FL construction company owners face 5 years in prison for processing $7M in undocumented worker pay

Dive Brief:

  • Two Broward County, FL, men admitted to setting up a fake construction company through which they cashed $7.4 million in undocumented construction worker payroll, the South Florida Sun-Sentinel reported.
  • Yamil Sanjurjo Cordero and Sandro Mendoza Alvarado said that their company, Sunrise All Contractor Corp., did not actually perform any work but used the company as a shell to receive payment and cash checks, for a fee, on behalf of other companies that would then pay their undocumented workers.
  • The Florida Division of Insurance Fraud said that not only did Cordero and Alvarado profit from the deal, but they also helped the companies they serviced avoid paying workers' compensation premiums and payroll taxes.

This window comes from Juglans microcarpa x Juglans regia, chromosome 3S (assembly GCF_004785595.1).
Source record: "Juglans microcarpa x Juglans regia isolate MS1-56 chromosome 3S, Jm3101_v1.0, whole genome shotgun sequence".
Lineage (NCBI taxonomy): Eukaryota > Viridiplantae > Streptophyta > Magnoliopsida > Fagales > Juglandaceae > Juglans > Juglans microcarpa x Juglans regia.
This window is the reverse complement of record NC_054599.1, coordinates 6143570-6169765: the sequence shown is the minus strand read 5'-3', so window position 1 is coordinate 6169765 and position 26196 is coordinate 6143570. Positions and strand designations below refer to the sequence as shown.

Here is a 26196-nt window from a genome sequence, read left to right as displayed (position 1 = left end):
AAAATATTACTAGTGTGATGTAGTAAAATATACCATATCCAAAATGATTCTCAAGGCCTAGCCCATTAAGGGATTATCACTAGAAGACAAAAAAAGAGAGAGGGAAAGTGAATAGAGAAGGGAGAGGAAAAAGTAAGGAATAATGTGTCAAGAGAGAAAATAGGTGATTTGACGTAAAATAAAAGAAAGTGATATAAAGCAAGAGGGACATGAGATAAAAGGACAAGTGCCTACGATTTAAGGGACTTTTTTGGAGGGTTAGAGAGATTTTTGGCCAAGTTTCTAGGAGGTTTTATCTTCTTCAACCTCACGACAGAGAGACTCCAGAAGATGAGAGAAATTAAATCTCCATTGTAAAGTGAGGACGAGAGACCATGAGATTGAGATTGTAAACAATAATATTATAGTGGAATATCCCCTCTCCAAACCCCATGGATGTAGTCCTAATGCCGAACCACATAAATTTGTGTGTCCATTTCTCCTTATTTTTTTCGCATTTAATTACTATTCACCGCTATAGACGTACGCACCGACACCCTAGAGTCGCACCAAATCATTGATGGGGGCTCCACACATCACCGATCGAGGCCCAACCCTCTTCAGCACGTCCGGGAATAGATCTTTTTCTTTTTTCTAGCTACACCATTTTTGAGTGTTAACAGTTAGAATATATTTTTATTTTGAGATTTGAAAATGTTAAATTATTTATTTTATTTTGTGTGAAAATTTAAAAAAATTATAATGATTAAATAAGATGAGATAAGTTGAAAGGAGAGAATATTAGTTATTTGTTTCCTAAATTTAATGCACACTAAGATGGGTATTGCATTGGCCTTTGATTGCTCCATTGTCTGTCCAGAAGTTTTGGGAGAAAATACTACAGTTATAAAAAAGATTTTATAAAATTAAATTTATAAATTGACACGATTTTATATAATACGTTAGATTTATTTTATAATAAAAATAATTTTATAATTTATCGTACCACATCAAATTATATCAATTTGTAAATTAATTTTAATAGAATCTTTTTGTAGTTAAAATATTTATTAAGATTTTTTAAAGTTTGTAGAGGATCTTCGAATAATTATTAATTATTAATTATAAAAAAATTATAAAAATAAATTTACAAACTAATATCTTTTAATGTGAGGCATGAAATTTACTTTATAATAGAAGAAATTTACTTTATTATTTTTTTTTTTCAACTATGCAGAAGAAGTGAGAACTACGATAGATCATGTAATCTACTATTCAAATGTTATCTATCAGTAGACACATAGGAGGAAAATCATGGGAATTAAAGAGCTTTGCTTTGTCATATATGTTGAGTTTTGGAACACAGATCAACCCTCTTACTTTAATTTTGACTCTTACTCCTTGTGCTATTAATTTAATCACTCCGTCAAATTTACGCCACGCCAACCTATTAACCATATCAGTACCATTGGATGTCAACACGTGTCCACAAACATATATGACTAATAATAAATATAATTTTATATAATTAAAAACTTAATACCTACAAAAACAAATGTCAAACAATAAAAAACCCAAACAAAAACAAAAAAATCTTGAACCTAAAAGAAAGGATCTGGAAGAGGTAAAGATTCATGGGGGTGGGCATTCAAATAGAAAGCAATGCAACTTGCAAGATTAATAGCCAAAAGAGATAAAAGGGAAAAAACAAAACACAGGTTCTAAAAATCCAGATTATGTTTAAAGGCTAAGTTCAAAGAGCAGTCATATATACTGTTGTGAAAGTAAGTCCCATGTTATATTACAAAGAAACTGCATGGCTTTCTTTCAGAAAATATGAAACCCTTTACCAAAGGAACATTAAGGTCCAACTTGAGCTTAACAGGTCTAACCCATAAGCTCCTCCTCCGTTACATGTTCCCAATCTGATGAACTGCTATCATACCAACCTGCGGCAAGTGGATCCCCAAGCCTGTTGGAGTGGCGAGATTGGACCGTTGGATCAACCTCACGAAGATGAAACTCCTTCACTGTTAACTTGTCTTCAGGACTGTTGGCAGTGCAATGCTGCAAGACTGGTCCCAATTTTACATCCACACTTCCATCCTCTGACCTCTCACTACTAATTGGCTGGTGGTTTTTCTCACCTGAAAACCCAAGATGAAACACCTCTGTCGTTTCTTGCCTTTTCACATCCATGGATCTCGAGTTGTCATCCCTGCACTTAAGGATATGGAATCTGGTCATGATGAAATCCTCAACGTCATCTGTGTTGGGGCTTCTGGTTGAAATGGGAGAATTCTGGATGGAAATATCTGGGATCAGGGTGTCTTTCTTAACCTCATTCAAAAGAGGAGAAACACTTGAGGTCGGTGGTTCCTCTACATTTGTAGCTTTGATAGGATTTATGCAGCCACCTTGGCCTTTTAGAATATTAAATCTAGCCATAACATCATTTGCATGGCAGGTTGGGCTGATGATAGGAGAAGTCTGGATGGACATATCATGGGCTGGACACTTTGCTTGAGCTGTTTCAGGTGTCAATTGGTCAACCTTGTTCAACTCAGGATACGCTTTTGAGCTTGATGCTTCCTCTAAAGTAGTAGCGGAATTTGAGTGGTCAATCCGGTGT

Dive Insight

Cordero and Alvarado are being held in federal custody pending sentencing, and the two face up to five years in prison and fines of up to $250,000. Cordero was already serving a sentence for fraud, money laundering and workers' compensation fraud at the time of his arrest.

Schemes similar to this case are often devised so that companies can avoid the expenses of workers' compensation premiums and payroll taxes. In fact, cases where the workers are undocumented provide the most profit potential, as those employees are not likely to blow the whistle on such activity for fear of exposing their own undocumented status.

And payroll costs are high, often tempting construction company owners to try to sidestep the law to save money. Federal payroll taxes are 7.65% of total payroll, and workers' compensation premiums, depending on the trade and state of operation, can cost a construction company a sizeable amount of money. Earlier this year, a California contractor was arrested for allegedly underreporting his payroll by more than $755,000 to avoid paying workers' comp premiums, as well as other taxes and employee benefits.

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Filed Under: Legal/Regulation